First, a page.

Logansport Pharos-Tribune from Logansport, Indiana on November 20, 1897 · Page 17
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Logansport Pharos-Tribune from Logansport, Indiana · Page 17

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Logansport, Indiana
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Saturday, November 20, 1897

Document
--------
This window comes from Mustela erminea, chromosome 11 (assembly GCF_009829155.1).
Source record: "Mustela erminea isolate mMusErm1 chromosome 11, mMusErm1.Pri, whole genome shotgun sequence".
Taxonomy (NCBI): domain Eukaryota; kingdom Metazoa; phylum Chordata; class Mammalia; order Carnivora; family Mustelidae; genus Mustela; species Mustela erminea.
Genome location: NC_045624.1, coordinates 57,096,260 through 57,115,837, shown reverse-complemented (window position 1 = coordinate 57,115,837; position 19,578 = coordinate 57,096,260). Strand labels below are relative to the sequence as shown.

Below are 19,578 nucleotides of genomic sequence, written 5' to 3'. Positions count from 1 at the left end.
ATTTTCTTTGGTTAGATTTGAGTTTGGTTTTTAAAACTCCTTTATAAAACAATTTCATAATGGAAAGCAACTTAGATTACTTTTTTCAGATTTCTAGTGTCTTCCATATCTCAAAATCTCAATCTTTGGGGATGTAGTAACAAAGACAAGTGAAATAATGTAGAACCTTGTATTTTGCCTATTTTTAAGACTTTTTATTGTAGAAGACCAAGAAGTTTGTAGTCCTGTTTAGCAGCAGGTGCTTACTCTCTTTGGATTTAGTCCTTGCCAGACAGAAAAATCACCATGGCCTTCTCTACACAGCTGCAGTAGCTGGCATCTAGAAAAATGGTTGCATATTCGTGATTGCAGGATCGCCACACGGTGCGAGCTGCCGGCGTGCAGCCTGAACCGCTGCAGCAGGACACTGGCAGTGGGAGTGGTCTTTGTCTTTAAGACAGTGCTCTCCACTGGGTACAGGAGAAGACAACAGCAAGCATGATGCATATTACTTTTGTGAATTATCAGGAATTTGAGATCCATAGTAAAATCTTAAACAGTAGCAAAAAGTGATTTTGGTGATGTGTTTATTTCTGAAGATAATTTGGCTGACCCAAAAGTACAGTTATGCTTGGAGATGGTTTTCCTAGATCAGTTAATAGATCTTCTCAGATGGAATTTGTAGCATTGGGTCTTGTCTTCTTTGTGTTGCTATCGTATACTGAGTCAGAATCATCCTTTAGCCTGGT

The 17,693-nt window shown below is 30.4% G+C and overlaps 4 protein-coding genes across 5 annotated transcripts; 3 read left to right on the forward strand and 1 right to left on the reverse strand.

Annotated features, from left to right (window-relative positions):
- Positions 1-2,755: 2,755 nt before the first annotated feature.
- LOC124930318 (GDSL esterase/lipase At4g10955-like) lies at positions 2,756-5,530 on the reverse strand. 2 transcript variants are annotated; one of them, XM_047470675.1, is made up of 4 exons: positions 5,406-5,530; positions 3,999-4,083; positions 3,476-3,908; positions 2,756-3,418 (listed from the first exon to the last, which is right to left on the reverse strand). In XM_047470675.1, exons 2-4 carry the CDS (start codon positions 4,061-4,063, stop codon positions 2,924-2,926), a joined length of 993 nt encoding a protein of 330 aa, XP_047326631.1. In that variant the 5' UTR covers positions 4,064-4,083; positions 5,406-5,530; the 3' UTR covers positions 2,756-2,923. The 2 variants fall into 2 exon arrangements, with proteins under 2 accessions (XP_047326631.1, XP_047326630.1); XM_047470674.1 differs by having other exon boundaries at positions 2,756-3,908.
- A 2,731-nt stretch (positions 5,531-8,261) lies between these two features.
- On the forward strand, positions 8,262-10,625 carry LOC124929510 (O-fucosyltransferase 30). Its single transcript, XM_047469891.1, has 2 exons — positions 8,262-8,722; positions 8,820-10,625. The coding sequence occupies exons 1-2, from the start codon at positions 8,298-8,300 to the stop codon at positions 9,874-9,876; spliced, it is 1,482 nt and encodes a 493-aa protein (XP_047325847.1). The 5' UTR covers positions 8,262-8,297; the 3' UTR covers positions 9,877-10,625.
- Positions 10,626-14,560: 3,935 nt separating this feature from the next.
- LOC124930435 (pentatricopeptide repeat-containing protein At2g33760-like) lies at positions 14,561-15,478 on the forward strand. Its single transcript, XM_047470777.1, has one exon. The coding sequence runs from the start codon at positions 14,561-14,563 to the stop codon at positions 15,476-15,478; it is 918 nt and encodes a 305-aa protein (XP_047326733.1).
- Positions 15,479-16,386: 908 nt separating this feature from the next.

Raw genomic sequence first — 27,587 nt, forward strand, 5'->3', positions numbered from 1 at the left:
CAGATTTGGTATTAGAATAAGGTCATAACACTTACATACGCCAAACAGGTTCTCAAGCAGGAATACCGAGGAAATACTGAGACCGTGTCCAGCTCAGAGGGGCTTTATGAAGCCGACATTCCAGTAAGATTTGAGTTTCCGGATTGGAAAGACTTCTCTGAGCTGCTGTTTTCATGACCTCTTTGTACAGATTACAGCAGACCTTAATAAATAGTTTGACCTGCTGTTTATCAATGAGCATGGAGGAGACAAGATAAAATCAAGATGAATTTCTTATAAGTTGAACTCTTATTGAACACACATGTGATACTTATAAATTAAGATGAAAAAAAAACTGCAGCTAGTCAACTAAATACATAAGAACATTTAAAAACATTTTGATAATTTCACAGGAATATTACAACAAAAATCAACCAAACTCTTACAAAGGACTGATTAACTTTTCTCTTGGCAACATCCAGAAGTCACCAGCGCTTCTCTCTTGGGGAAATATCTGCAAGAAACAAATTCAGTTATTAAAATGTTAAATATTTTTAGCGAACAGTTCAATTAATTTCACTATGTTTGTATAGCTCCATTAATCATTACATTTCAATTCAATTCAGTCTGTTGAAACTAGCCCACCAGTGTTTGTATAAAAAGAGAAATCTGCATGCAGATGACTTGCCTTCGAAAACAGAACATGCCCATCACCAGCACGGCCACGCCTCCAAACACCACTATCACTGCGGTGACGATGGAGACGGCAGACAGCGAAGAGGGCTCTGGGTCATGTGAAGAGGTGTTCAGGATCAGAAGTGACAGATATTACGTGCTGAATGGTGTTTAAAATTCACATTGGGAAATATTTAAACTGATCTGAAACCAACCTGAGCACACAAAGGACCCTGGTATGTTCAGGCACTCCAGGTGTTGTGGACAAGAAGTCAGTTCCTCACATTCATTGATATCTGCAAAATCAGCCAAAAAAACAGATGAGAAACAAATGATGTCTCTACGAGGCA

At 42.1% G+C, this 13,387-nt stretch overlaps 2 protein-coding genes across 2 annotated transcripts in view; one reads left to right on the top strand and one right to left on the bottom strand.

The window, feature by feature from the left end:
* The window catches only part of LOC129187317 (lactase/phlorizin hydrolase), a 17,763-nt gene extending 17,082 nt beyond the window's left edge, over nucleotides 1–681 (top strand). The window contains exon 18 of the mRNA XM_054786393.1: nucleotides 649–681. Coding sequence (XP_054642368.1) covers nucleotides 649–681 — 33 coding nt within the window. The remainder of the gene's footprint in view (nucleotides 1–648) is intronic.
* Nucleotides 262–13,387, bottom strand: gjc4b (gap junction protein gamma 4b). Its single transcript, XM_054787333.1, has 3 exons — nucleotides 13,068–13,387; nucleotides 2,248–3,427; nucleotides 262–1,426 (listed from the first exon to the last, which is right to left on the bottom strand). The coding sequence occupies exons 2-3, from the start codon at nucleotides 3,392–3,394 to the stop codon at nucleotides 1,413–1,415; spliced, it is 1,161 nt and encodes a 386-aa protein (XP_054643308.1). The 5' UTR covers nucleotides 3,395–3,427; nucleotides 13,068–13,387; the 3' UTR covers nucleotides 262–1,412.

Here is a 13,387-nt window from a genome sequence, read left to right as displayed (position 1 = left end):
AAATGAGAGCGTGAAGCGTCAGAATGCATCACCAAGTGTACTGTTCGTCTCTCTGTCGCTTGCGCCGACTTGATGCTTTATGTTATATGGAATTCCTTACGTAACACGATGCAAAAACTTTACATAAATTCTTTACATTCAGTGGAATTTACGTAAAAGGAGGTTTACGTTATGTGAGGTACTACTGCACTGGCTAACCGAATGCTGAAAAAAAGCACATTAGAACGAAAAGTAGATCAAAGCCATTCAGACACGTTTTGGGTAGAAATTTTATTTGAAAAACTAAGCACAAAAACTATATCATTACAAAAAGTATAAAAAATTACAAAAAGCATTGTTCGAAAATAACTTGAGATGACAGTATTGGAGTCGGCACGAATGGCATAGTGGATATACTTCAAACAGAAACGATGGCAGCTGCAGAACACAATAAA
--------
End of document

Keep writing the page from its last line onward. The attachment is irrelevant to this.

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THE LOGANSPORT PHAROS. 23D YEAR. SATURDAY EVENING, NOVEMBER 20. 1»)7 NO. 20 The Public. Appreciate the fact that when the Bee Hive advertises a special sale, that the advertised merchandise, will be on sale, and at the reduced prices promised. When we say 16 yards of Lonsdale (green ticket) Muslin for $i, you get Lonsdale. These facts were proven yesterday by the throngs that attended OCR GREAT UPBUILDING SALE. This sale will be continued until December ist, when we move part of our stock into our new building. Every day until then we will have special attractions in every department at "Very Special" prices. For particulars see large hand bills. Wiler & Wise.i THE BUSY BEE HIVE. and 411 Broadway. 306 Fourth St. After Dee. lst.,410 and 412 Wall St. Use Logan Milling Co.'s Flours Patent and Automatic. HOT TIME AT LONDON Fire Warms Up the Old Town to the Tune of Twenty-five Million Dollars. NOTEIITG LIKE IT FOE 200 TEAES. Hund-ecfs of Thousands of People S«« One Hundred and Fifty Big Warehousss Burn. These Flours are the Purest and of Highest grade on the Market TI 1 r .--,r> ; ,,/:• V-^.',/' •SSKfll The Fitting of a Corset is as important a matter as the fitting of a dress—more so, in fact, as it affects the health as well as the beauty and symmetry of the figure. Her /ftajesfy's Corset is ilie queen of all corsets, and the reigning favorite among women of taste, who demand the best at moderate cost. We have increased our assortment until it comprises nil shapes, varieties and sizes of this most desirable corset WILER & WISE, Logansport, Ind. THEM FITS. That's what you'll get if I make your clothes . I'm making Fall Suits and Overcoats to order from $16 to $40.00 ............. - G. 'Tucker, "Tailor, ^ a^ Broadway. Annual Gas Rates A RTIFICIAL and Natural Gas Bills are now due and payable at the company's office. Natural Gas Consumers desiring- to avail themselres of the Annual Rate, commencing November 1st ,can do so by calling' at the office and arranging for same. All bills must be paid on or before the 10th of each month. Over 1OO Fire .Engines ftt Work on th» Blaze Make yo Apparent Impremilon— Huilding* That Are Cataracts of Water Burn as Though the Water Was lo- H;umiiRble- -Firemen in Constant Danger from Fulling Wall* in the Narrow Street* — Alan Risks His Life for Bin Hat and Cane—Other Harrow Escape*. London, Nov. 20.—One of the most disastrous fires in London's history since the great fire of 1666 broke out in a large block of buildings lying eastward of Aldersgate street and between that thoroughfare and Hed Cross street just after 1 o'clock yesterday afternoon. The flames were fanned by a strong wind and were fed by highly inflammable stocks of Christmas fancy goods and flimsy dress materials of all descriptions that filled every floor of the six-story buildings in the old street. Consequently the conflagration gained headway with surprising rapidity, and was soon far beyond the possibility of being checked by the few engines which were early on the spot. For four hours and a half the flames had their own way and it was only after more than 100 engines had worked an hour that the chief of the fire brigade sent out the signal that the fire was under control. At 11 o'clock last night the fire was .still the scene of great excitement. Fifty engines were playing on the ruins, wagons were hurrying up coal, and tons of water were pouring: into the fiery debris. Loss Will Reach *25,000,000. Thousands of people were trying to penetrate the cordon maintained by 1,000 policemen, reinforcements for whom < ,vere hurried up when soon after 6 o'clock an increase in the outbreak led • Commander Wells to make a requisition for more engines upon the outlying stations. The scene musf occupy the fire brigade for several days, especially in view of the grave danger of the collapse of shells cf buildings, which fall now and again with a loud report. The latest accounts indicate that nearly 150 warehouses have been destroyed, while the less will probably reach £5.000,000. The historic church of St. Giles has been rjsnmgr here anO there was resumed with increased energy. Men risked their lives in desperate efforts to save day books, ledgers, feathers, jewelry, valuable chinaware, etc. One man actually hazarded his life to fetch his hat and cane, 200 feet of stout work ar.d glass falling- at his heels as h* emerged from the budding. Several firemen were almost buried in burning ruins. As the afteroon wore on the dense crowds were still further enlarged, until it was estimated that many hundreds of thousands of people surrounded the big lire. The excited masses of humanity had to be constantly pressed back by the police as the ar.ea of the fire-swept spot tatreased in size, an operation which became more and more difficult. By dusk the picture presentetd was extremely brilliant. Four streets were blazing on both side and there was plenty to interest the gambling spirit of the on-lookers In betting as to wfiet5j_er or not the Venerable tower of St. Giles' church could stand the hail of sparks and burning fragments with which it was enveloped. There was no abatement of the blaze before 3:30 p. m. Then the check came in Jewin street and in 'Well street, where the collapse of a wall on the right-hand- side of that thoroughfare was the mean? of saving the last building- in the street. Th? width of Red Cross street, a comparatively broad thoroughfare, also formed a barrier there, and finally the flames were controlled. Nearly all the British fire insurance companies are involved and fire insurance shares were practically unsalable on the stock-exchange, yesterday afternoon .after the flre was well under way. Nearly 300 telephone wires have been cut, thus Interrupting communication with many of the big provincial towns. The flre will cause an enormous advance in the price of ostrich feathers, which ; rose 30 per cer.t. last evening. SOME ZOXDO" FIRE HISTORY. ALLEGED ULTIMATUM Presented Canada on the Seal Question as a Condition Precedent to a Commission. MUST KILL NO MOKE SEALS AT SEA j much injured, the principal damage be-*, ing to the roof, the old windows, the bap tismal font ar.d Milton's statue. Girls Kscup*' Over the Adjoining Koofs. Hamsell street was the scene of the outbreak of the fire, which was due to an explosion in connection with a ga engine on the premises of Walter Brown & Co., mantel manufacturers at 30 on that thoroughfare. Their third floor was crowded with girlgwhenthefirebrokeout arid it was instantly the scene of a semi- panic, the frightened operatives rushing to the roof of the building and thence crossing to other buildings and so effect- Ing their escape, while the flames were pouring out ftf the basement. In less than a quarter of an hour the flames had enveloped the adjoining warehouse and thence they leaped across the street to an enormous paper warehouse which was fully alighi in less than ten minutes. By this time it was evident to the firemen that they were face to face with a great disaster and a general alarm was sent out. Great Force of Firemen and Police. Then from all the fire stations, even those quite five miles from the soene of the disaster, engines were hurried to the spot and the police gathered about the neighborhood in great force. This display of strength on the part of the po- ice was required, as the crowd, swelling in size every moment, soon amounted to tens of thousands of people, and the firemen required every possible freedom of action, as their fight was one of the greatest difficulty, owing to the narrowness of the old. crooked streets which are .he feature of that part of London, combined with the height of the warehouses, which cut off the firemen from all fair chance of confining the outbreak. "WAS A HOT TIME IX THE OLD TOTTS That of 1666 One of u Series of Flre and Plasrue Horror*. London has been visited by many disastrous fires, but none which inflicted so severe a calamity as that known as "the great fire of London," which occurred In 1666. There had been a succession of disasters to which this great fira but the climax. In 1563 there was a destructive flre, and as there was no adequate means for fighting it, a very great loss of both life and property followed. In 1665 the city was visited by the plagvfe. in which 65,000 per.wns perished. And the following year another great fire—the historic "great fire" of London—occurred. It commenced at 1 o'clock in the morning of Sept. 2 and raged for five days and nights, only subsiding when a change of wind drove the flames back upon the blackened and tumbling ruins. After noon of the first day no attempt was made to Jight the fire. The inhabitants devoted themselves to saving life and carrying away, whenever this was possible, furniture and other portable property. Of course, it was not the London of the present dny. Although ==PATENTS== American and Canadian Patents promptly obtained, Patent, Mechanical and Perspective Drawings prepared, Inventions Developed. $Z^&\ B B. QORDON. Water Seemed to Have Jfo Effect on th« RovlnK Conflagration. Firemen -would get a lead of hose to the roof of a building- and hardly start the stream before the building under them would be afire and they would have to retreat down the fire escape. The rescue of operatives by the firemen; the hurry of hosts of clerks who were trying to save books and valuable papers from the fire, and the rushing here and there of many employes who -were attempting to carry to places of safety costly merchandise or other valuables, added to the confusion. The heat was ac intense that several firemen were obiig-ed to direct their operations under showers of water poured upon them. But in spite of the exertions cf the firemen the fire crept on very steadily ur.til Xicholl square, which is situated at the far end of Hamsell ?treet. was reached. At a little after 3 o'clock a dozen hose pipes, each with a twelve-foot spread, poured water into the blaze from an opposite roof, from the street below and from the burring premises themselves, but it not seem to have any effect. The water rushed out of the windows • and from the ground floor like 1 a waterfall, •while the flames reached, higher and higher, and as the floors fell in the place still blazed tMl the building was completely gutted anfi the -walls keeled over. The confusion IB the streets increased ai the fire spread. Suddenly there was ao explosion of gas meters, sounding like "je reports of fleld grins, followed by.a •jBomeotary hu&b- Attar that the wild -most of the buildings- were of brick or sitone, and but a small proportion o them were of a combustible character the task of stopping- the conflagration was still quite beyond the power of th people. It is said the fire of 1863 burned three- fifths of the area of London. That of 1666 destroyed 396 acres of houses. It was practically everything of value in the London of that day. Every structure of any kind in fifteen city wards was burned. In all, 400 streets, embracin 13,200 private houses and eighty-eight churches, went down in ruins. The great St. Paul's cathedral, even then .a notable structure, burned with the rest. Four of the gates of the city were consumed. It seemed an utter and everlasting extinction of the capital. In mere money the loss has been estimated at £4,000,000. Of lives, S.S76 are said to have been lost. London was many years recovering from the effect* of that fire. Curiously enough the territory covered yesterday is in part the same as that burned over in 1666. The place of beginning is within 109 yards in both instances. The direction is the same, and the same public buildings— now vastly more magnificent than then —are imperiled now that were destroyed then. Since 1666 no fire of so great destructiveness has visited the English capital. HE WOULD RESCUE SPAIN. Hannis Taylor. Ex-Diplomat, Talks for the Cuban Rebel*. Ithaca, N. Y., Nov. 20.—An address by Hannis Taylor, ex-United States minister to Spain, on Cuba, was attended last night by over 2,000 people. The audience was strictly in sympathy with the speaker in every statement regarding Cuba. Taylor said in part: "If the president makes the fatal mistake of attempting longer to muzzle congress by putting his imprimatur upon false hopes and empty illusions, before the ink Is dry upon his message event? will discredit all his predictions. "Let congress but speak final emphatic word—recognition—and-in ninety days the long bloody, tragedy will be over: Spain will be rescued from an impossible situation; there can be no war with the 1'nited States, and Cuba will t»e free." School Boards Under the I-»ir. Chicago. Xov. 20.—Judge Tuley held vesterday that employes of the school joard are within the scope of the civil service act and ordered a mandamus o issue compelling the board of education to make requisition upon the civil «*rvice commission for certificates of eligible candidates. By virtue of this decision janitors, office employes an-J all n the classified service controlled by .he board of 'education, excepting teachers, superintendents and assistant superintendents, are under the jurisdiction of the civil service board. Tronbli with tlieEpworth IJOLfnA Charlotte. Mich., Nov. 20.—Pastor AF. Xagler and the official boards of the Bellevue Methodist Episcopal church. lave suspended the Epworth League rom any connection with the church 'or three months for conduct alleged to be prejudicial to the best Interests of the church. The officers of theleajrtte ttre'atea to-stir uu a hur.chArcb row. Before We Ajrrce to Anything and YTh.ll* the Commission Is Sittinjr, aud Take Her Chances with the Senate—An Ottawa Dispatch That Can Bo Taken with Salt, Anyhow—Decision In the Omaha Bridge Railway Kate Case, Washington, Nov. 20.—The dispatches from Ottawa announcing that the Canadian cabinet has decided to send commission to Washing-ton to negotiat with a similar commission to be ap pointed by the United Suites govern ment touching all the questions at issu between the United States and Canad; has had the important effect: of, drawin, forth here, for the first time, a state ment of the exact proposition that wa laid before the Canadian delegate when they were In Washington a fe days ago. This proposition was as fol lows: "1, That both nations agree at one to a suspension, of all killing of seal during the next season in the Pacitli ocean and Bearing sea, the modus ti go into operation the first of next month "2. That representatives of the gov ernments of the United States an< Great Britain, including Canada, be designated to enter with a? little delay as possible upon the consideration of al unsettled questions between Canada and the United States, with the view to a settlement by treaty, this to include th sealing question and any other ma'teis which either government may chouje to bring forward." XJittpatches Are Probably Wrong:. So far the state department has no been advised that the Canadian coucci has acted upon the proposition?, but an early answer is expected, as is eviclencec by the fact that the date set for the beginning of the modus stopping the killing of the seals is no later than tht 1st of next month. One important fact that is not clearly disclosed in the'Cana- dian dispatches is that the modus must be agreed upon positively before our government consents to the commission In other words there must be no more killing of seals while the commission is at work. The commission might occupy a long time in its deliberations, and if pelagic sealing is to go on meanwhile it is believed by our experts that there will be no seals left to serve as a basis for negotiations. Probably the dispatches are incorrect and Canada has not yet decided, etc. Can Be Xo Canadian Commission. For there are several reasons why the Canadians have probably not yet acted upon the American proposal. One is that a definite feature of the proposed commission is that Sir Julian Pauncefote, the British ambassador, shall be at the head of the British-Canadian commissioners, and that in all probability Sir Wilfrid Laurier shall be associated with the ambassador on the commission. This choice of the British ambassador is significant as showing the purpose of this government to fully recognize the imperial character of the negotiations and to conduct them only thrcugh authorized representatives of the the British government. The dispatches from Ottawa fail to state this fact; and to that extent are said to be misleading. There can be no Canadian commission, and nobody representing Canada can conduct negotiations with the United States government. Then There Is Our Senate. Another difficulty in the way of Canada agreeing very promptly to the foregoing proposition is that she mights-lose all the money that could be made out of the seals while the negotiations were proceeding and then have her trouble and loss for nothing; for after the commission had agreed the agreement would have to go to the senate for ratification and the chances for ratification would be—it is claimed by many who have in "mind other senatorial action— against ratification of any treaty that the Canadians would sign. So that Canada would in the end perhaps—almost probably—get nothing and be out her share of the seals, too. The case is just this: Whatever the commission decided upon would, ten to one, be ratified by Great Britain, while the chances are dubious as to ratification over here. British Preferential Is to Stand. The commission's action would practically bind Great Britain; it would not bind us, however, because the senate would have a veto on the whole thing. Another dispatch from Ottawa quote* Sir Wilfrid Laurier as saying to a correspondent: "However, you may say very emphatically there is no intention whatever of negotiating any reciprocity tr«.-aty which would interfere with or affect Canada's existing British preferential tariff; thia is well known to the American statesmen," INTERSTATE CO3IMERCE DECISIOK. Omaha Bridse Case Decided in Favor mt Council BluiTa, la. Washington, Nov. 2-0.—The interstate commerce commission yesterday in an opinion by Commissioner Knapp announced its decision of the case of the Commercial club, of Omaha, against the Chicago and Northwestern Railway company and other carriers, known as the Omaha Bridge case. The object of complaint was to compel the carriers 10 charge between Omaha and points in Iowa no more than they charged on like freight between Council Bluffs and the same points in Iowa. The commission decides that Council Bluffs, on the east back of the Missouri river, is more favorably situated than Omaha, on Uie west side of the river, in regard to traffic with points in Iowa, and that the carriers are not to be condemned for recognizing such natural Advantage »f location in adjusting: their charges; nor does it follow that t'se rated should be Reyal Make* the food p«rt». POWDER Absolutely Pur* Into Iowa because they are the saihi* from those cities into Nebraska. The decision states that Omaha and Council Bluffs enjoy equal rates to anJ from substantially all points except as to this traffic in Iowa, and It is show* that rates from the south are made tb« sama by competing railways OB botti sides of the river: that rates from th* wesa are the same as far east a« Chloa- KO, and are part of an extensive systeat ot transcontinental rates, and that rate* from the east being the same remit* inconsiderable advantage to Omaha.. I» view or «he conditions affecting truta-l portatlon to and from points In I,«wa, and of the whole rate situation of the two places, the commission holds that the charge of unjust discrimination against Omaha is not sustained. WRECK OF A MINERS' TRAIN. Three of the FasKfagen Fatal]}' Hurt Twenty Severely Injured. Brazil. Ind., Nov. 20.—A bad accident occurred on the Chicago and Indiana Coal railroad about 5:30 o'clock last evening nine miles north of this city. near Coal Bluff. The miners' train on its homeward journey and bearing about SOtt miners was wrecked en the Gladstone switch and two <;ars loaded with their human freight left the track. rolled down the embankment and lodged at the bottom in a ditch filled with water to the depth of several feet. The accident was caused by running over a horse. Twenty-three men in all were more or jess injured, three of whom suffer injuries that, will prove fatal. Eighteen of the Injured persona live in this city and five in Coal Bluff. The fatally Injured ajre: Asbury Rummell, check Welshman at the Zeller & Mcle!!an Coal company's- mine; Gus Reubert and Guy Ackis-man, both of this city. Others of the injured were: William Boucher, arm broken and oth- erswise injured; William Deal, miner, three ribs broken; Frank Field, brakeman on the train, arm broken, and a ma.n named Carpenter, arm broken.—all' except Field, beingof this city. IMPROVEMENT ll\f STAPLE PRICES. (Vheat, Corn anil Oat* Among lh« Product* That Are Fetching More Money. New York, Nov. 20.—Bradstreet'ssays: There is a moderate improvement in ple prices and in distribution of woolen goods, shoes, hats and hardware id the region of Chicago, St. Louis, Kansas City and Omaha. Cold weather northwest and in the central Mississippi and Missouri river valleys haye helped retail trading. Manufacturers of iron, steel, agricultural implements, railway ars.ar.d woolen goods report an active demand and large output, although the appearance of speculative steel has re- uJted in weakening the "price of billeu Xnd a like tendency is shown on the part if Bessemer pig iron. Higher prltes are •jcorded for wheat, corn, oats, syrup, lides. shoee ar.d turpentine. The reac- ion in iron and steel if? likely -co be fol- owed by an advance if the present rate if consumption continues. There are 235 business failures report- d trhoughout the United States this veek compared with 273 laat week, 808 n the week a year ago, 295 three year** go and as compared with 358 In the Uk»' ,-eek of 1S93. Dutard'« Victim* Will ReooTcr. Grand Rapids, Mich.. Xov. 20.—Detail*; f the attempted murder of Nellie Sldt- man and her brother Alfred by E. E. r aney at Bear Creek, twelve milea orth of here, are as follows: Mi«s flktt- an kept house for her brother, who, is farmer. Vaney and Mis« Slcitman hkd >een engaged, but last week Nellie notl- ed her lover that the engagement was ft. Vaney came to Grand Rapid*, ought a. bulldog revolver, then drove, traight to Skitman's house for a a»t- ement. He ordered Albert to leave im alone with Nellie, and when Alert, refused fired at him, the bullet! triking him in the side. As N«lli» ran rom the room Vaney shot ho- Trammers' Strike Growing fli llani Houghton. Mich., Nov. 20.—The tram- mers 'strike at. the Atlantic mine is lore serious, the trammers insisting on nt- discharge of Captain Rowlands. horn they allege swears at them and reats them like slaves. More deputies ave been «worn in and trouble I* expected. You great many nice things for the Table, in the way or fine Dishes, Cups and Saucers. Knives, Forks, Spoon*, Car- vera. Nap Binge, Etc. See our window at 410 Broadway. D. A. HAUK, Jeweler & Optician